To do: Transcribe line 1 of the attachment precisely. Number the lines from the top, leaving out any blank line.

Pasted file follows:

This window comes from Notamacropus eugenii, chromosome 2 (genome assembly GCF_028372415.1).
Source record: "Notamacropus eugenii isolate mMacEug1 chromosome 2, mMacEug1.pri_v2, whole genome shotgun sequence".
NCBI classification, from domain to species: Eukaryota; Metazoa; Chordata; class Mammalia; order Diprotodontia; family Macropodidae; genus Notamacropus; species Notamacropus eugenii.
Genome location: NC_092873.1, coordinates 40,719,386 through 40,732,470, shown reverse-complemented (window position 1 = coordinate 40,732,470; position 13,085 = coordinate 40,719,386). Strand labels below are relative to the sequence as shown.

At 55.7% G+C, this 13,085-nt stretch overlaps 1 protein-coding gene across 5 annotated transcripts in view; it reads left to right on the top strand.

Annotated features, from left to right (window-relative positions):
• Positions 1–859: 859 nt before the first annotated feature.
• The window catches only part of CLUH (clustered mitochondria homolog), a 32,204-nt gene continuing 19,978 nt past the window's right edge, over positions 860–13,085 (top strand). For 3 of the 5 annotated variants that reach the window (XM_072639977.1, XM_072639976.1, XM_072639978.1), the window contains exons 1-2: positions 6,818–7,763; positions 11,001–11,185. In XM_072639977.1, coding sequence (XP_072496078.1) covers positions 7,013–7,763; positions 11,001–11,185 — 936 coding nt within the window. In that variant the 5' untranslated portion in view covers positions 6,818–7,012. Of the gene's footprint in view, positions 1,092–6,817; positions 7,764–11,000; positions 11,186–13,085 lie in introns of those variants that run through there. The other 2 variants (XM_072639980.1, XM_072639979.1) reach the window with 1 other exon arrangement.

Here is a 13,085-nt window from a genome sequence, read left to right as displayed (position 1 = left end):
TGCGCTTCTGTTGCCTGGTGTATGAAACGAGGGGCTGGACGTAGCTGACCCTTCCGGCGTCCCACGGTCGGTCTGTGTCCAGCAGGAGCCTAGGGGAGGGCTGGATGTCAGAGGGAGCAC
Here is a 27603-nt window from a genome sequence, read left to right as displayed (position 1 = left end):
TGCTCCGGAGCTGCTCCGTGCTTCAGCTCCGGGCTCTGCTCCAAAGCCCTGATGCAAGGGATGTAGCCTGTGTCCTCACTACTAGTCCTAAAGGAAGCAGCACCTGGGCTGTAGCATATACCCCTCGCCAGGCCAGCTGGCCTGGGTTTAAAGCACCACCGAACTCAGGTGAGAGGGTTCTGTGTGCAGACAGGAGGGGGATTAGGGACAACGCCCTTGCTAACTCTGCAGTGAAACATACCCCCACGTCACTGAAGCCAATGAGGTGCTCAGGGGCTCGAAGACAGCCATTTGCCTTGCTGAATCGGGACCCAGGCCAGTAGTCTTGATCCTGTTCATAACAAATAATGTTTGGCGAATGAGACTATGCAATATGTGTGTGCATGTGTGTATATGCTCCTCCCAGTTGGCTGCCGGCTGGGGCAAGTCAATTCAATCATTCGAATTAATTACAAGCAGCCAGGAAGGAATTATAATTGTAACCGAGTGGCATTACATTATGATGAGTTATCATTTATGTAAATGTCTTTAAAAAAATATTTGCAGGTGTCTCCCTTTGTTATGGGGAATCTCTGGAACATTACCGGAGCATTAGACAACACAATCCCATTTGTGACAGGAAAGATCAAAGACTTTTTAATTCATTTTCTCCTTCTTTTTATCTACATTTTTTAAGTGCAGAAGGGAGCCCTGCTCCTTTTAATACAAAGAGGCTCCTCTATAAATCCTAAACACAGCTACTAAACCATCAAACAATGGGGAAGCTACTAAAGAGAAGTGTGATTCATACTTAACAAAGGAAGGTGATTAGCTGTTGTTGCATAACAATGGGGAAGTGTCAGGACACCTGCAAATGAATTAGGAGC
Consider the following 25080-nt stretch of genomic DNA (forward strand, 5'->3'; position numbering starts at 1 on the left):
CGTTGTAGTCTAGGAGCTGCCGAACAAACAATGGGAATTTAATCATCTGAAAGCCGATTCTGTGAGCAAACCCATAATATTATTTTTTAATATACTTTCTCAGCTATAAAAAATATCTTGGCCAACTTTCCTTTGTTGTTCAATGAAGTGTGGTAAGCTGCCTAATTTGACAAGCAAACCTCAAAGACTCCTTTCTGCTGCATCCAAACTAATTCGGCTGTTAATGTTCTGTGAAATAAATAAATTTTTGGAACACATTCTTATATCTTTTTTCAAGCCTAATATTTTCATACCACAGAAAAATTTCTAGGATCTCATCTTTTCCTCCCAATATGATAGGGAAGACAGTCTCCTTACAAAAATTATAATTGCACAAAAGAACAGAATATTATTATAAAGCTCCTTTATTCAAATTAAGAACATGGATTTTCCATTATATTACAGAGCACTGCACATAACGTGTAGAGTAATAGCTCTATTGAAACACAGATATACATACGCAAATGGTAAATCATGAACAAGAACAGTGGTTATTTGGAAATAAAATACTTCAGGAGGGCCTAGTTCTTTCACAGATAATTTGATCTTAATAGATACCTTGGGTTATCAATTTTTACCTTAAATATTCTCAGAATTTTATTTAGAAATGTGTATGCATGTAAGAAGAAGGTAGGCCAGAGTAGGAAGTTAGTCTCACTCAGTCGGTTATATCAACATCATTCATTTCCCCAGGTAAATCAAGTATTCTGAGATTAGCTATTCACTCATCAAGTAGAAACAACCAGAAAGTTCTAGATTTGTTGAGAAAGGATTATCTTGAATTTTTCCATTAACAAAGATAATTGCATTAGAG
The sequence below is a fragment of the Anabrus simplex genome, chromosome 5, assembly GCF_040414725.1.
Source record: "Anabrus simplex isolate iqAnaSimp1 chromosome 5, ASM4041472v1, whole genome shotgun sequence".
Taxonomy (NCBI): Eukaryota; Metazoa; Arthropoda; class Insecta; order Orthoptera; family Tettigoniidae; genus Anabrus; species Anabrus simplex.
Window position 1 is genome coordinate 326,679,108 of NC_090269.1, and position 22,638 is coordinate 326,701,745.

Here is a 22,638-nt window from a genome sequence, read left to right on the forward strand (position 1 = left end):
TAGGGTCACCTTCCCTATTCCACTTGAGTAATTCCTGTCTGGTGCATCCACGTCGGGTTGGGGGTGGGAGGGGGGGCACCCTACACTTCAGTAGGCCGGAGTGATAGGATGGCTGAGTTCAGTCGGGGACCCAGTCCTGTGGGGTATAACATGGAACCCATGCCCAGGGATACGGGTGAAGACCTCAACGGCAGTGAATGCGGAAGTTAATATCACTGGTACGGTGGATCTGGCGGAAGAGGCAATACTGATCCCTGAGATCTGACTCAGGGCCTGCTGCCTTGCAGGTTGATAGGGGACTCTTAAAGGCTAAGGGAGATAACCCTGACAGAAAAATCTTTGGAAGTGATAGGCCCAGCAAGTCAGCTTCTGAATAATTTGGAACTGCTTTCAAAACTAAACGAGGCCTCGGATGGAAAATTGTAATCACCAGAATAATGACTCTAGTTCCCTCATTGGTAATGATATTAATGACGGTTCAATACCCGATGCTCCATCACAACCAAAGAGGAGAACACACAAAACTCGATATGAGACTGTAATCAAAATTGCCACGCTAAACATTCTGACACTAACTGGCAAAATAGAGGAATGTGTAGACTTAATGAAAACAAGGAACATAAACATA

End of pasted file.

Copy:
This window comes from Notamacropus eugenii, chromosome 2 (genome assembly GCF_028372415.1).